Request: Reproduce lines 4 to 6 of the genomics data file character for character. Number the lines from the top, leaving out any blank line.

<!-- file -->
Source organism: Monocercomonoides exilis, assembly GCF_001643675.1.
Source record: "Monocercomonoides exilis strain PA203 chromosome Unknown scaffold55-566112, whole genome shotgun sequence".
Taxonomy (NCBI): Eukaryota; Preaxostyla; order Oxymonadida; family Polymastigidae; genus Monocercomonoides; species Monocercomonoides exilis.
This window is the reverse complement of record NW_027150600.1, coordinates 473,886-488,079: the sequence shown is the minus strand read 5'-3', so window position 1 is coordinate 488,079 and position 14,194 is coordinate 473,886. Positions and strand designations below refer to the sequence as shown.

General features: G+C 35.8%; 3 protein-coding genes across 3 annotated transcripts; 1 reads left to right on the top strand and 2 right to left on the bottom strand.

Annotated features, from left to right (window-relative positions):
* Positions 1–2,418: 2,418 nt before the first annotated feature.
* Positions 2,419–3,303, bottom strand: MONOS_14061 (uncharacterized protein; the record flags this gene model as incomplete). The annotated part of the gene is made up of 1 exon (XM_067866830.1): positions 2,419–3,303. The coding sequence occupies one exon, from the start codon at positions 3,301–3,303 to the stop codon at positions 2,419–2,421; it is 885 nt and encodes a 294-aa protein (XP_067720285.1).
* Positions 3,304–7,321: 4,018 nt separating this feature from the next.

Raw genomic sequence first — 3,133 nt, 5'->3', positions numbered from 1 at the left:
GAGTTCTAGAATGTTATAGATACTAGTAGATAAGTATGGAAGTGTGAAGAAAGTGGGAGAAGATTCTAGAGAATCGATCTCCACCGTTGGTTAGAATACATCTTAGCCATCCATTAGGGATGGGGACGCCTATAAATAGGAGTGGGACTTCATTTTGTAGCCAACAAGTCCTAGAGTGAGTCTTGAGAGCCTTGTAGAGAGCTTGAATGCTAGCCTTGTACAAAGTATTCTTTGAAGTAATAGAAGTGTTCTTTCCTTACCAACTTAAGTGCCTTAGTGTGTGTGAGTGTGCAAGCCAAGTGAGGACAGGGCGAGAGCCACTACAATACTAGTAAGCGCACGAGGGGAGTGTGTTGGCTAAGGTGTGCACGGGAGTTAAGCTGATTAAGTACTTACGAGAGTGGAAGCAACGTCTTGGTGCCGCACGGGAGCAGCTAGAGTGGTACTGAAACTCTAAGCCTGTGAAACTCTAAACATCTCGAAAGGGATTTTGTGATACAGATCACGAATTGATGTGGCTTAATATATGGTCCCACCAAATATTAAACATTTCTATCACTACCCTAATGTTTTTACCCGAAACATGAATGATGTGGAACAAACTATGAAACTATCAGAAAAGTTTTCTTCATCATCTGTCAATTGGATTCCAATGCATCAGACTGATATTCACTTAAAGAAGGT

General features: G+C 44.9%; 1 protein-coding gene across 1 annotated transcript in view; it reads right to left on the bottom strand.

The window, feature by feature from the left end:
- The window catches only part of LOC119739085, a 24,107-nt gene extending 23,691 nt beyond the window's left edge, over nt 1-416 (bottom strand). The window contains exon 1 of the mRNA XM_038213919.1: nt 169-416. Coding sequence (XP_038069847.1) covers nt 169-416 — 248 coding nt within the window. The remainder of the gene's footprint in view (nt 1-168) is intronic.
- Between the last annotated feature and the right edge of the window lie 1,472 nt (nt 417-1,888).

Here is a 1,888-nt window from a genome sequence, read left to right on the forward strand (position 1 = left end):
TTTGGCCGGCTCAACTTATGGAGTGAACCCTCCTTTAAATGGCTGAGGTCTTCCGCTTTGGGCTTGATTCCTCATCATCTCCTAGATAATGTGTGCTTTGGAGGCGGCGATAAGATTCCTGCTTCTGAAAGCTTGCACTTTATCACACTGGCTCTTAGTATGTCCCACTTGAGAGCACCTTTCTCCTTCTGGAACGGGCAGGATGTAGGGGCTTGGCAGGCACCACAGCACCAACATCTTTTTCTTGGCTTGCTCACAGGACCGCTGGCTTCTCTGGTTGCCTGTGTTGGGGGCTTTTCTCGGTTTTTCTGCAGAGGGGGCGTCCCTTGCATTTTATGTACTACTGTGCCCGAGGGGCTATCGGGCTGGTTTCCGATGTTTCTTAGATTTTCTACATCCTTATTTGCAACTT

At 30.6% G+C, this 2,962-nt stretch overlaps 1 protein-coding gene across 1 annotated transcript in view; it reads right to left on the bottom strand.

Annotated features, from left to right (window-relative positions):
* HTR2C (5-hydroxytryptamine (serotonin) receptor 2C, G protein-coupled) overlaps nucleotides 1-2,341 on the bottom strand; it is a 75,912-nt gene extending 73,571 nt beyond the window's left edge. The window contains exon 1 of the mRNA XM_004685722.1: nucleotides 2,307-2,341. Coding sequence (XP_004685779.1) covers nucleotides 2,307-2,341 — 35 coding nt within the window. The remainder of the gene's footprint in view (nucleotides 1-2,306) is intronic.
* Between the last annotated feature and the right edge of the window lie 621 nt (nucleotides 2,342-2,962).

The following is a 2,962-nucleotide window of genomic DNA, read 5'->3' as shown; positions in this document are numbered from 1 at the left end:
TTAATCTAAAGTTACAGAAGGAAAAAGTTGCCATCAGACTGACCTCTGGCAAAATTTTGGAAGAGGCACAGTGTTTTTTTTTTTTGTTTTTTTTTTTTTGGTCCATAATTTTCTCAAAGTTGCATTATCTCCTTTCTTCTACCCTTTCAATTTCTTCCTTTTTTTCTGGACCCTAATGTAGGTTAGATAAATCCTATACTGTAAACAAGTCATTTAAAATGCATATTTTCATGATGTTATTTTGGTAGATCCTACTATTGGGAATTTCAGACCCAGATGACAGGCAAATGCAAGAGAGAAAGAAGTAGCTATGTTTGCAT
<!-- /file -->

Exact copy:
This window is the reverse complement of record NW_027150600.1, coordinates 473,886-488,079: the sequence shown is the minus strand read 5'-3', so window position 1 is coordinate 488,079 and position 14,194 is coordinate 473,886. Positions and strand designations below refer to the sequence as shown.

General features: G+C 35.8%; 3 protein-coding genes across 3 annotated transcripts; 1 reads left to right on the top strand and 2 right to left on the bottom strand.

Annotated features, from left to right (window-relative positions):